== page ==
Learning from the intelligence and emotion of elephants

16 February 2015 by Louise de Bruin

Dr Yolanda Pretorius of the Centre for Wildlife Management at the University of Pretoria (UP) has studied elephants for many years. She is an elephant specialist and the ideal person to consult with regard to elephant management. ‘I think what attracts me most to elephants is their ability to display exactly what they feel. Unless they have spent too much time with humans, they seldom lie. Elephants always tell you how they feel and there are many signs you can look out for,’ she said.

Earlier this year, two bull elephants from Botswana crossed the Limpopo border into South Africa and trekked for four days, moving south to the Mokolo Dam at Lephalale before turning around and following exactly the same route back into Botswana. This was a particularly rare event – the last time something like this had happened was more than 70 years ago! While many farmers tend to resort to drastic measures to rid their land of roaming animals, particularly ones as large as these two, Pretorius managed to convince those involved that this was not only an exceptional occurrence, but also an important opportunity to learn more about the environment as elephants are undoubtedly highly intelligent and can convey vital information.

Pretorius is a co-founder of the Elephant Specialist Advisory Group (ESAG), which offers guidance on how to deal with varying issues relating to elephants. After a farmer had contacted her about the sighting of these elephant bulls on her farm, Pretorius reported that it had been most uplifting to see how the community responded to this incident, with farmers cooperating with nature conservation officers to make sure that the animals did not land in trouble by entering a village or maize field. According to her, ‘the nicest thing about this whole experience was that, despite the fact that you so often hear about farmers just wanting to shoot an elephant because it would be a big notch on their list of hunting achievements, we managed to convince everyone involved that this was a rare and very special event’.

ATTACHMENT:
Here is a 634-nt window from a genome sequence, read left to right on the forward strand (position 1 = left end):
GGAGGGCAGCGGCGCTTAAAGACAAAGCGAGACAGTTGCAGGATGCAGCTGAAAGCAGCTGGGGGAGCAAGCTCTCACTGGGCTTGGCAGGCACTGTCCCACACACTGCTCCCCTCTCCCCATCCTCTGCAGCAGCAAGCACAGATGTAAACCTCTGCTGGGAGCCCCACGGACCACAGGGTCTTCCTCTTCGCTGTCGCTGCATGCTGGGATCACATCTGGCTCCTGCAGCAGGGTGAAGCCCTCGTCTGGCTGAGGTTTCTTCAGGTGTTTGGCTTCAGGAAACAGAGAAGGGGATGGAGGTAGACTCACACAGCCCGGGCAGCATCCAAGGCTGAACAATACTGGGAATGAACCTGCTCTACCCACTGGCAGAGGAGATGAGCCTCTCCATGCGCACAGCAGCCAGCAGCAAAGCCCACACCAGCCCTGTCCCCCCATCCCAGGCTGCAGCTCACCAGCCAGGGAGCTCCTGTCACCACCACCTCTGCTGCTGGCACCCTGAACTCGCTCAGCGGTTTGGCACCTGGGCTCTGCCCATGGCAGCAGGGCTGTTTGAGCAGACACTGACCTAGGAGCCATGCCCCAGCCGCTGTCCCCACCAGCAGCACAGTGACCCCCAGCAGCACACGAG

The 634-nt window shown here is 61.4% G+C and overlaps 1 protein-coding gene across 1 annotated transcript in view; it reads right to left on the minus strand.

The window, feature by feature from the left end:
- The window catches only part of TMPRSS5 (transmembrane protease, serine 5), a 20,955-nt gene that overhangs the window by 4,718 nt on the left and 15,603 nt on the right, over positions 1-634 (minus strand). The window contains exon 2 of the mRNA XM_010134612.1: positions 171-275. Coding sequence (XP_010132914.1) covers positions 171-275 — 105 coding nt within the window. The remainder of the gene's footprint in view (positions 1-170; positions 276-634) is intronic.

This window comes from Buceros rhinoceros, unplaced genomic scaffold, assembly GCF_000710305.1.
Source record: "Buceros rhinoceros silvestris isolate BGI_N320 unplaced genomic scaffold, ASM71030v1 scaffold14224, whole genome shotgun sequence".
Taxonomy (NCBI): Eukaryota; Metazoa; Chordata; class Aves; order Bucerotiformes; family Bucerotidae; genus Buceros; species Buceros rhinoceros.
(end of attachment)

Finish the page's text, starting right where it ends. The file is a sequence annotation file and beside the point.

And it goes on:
While further investigation is underway to understand why these bulls wandered away from their natural environment, Pretorius suspects that their purpose had been to find better forage after the dry season in Botswana. She also believes that the fact that Botswana recently banned all forms of hunting within its borders may result in an increase in animal movement in the future as the removal of the virtual borders determined by hunting concessions could cause animals to feel safer when exploring larger territories. This expectation of increased movement has led Pretorius to start setting up a protocol to guide farmers so as to ensure that elephants are not harmed unnecessarily when they do cross borders. She is also writing an article on suitable habitats for elephants in South Africa.

The incident involving these two elephant bulls is a stark reminder of the difference between South Africa and Botswana. South Africa promotes the ownership of game, which warrants the erection of fences. While this may have some advantages, the fact remains that animals are kept in unnatural conditions. Nature’s intention was never to keep animals confined, especially not large ones like elephants. Because of the financial benefits of keeping special game, such as the golden wildebeest and black impala, a game farm is often viewed as a business opportunity rather than as an opportunity to practise conservation. With an estimated 9 000 game farms in the country, so much attention is given to special game that all other animal life often takes a secondary position.

A further problem is that many of these farms do not have perennial rivers, which makes the availability of water an issue. The fact that animals cannot migrate puts pressure on the vegetation, resulting in the degradation of habitat. Wildlife and farm management is then forced to find ways to accommodate animals and have to resort to frequent monitoring and food supplementation. In open systems, such as that in Botswana, interference becomes unnecessary since nature knows best.

Pretorius will continue studying the mechanisms of animal migration once she has received funding from the National Research Foundation (NRF). Her research will focus on how the erection of fences has disrupted the movement of animals and inhibited their self-facilitating abilities. Factors such as the lack of perennial rivers and the competition for space and food are detrimental to a healthy environment and have a negative impact on the ecosystem as a whole. Through her work Pretorius hopes to highlight the benefits that freer movement can offer not only to wildlife, but also to farmers. 

 

 

Photo courtesy of Dr Yolanda Pretorius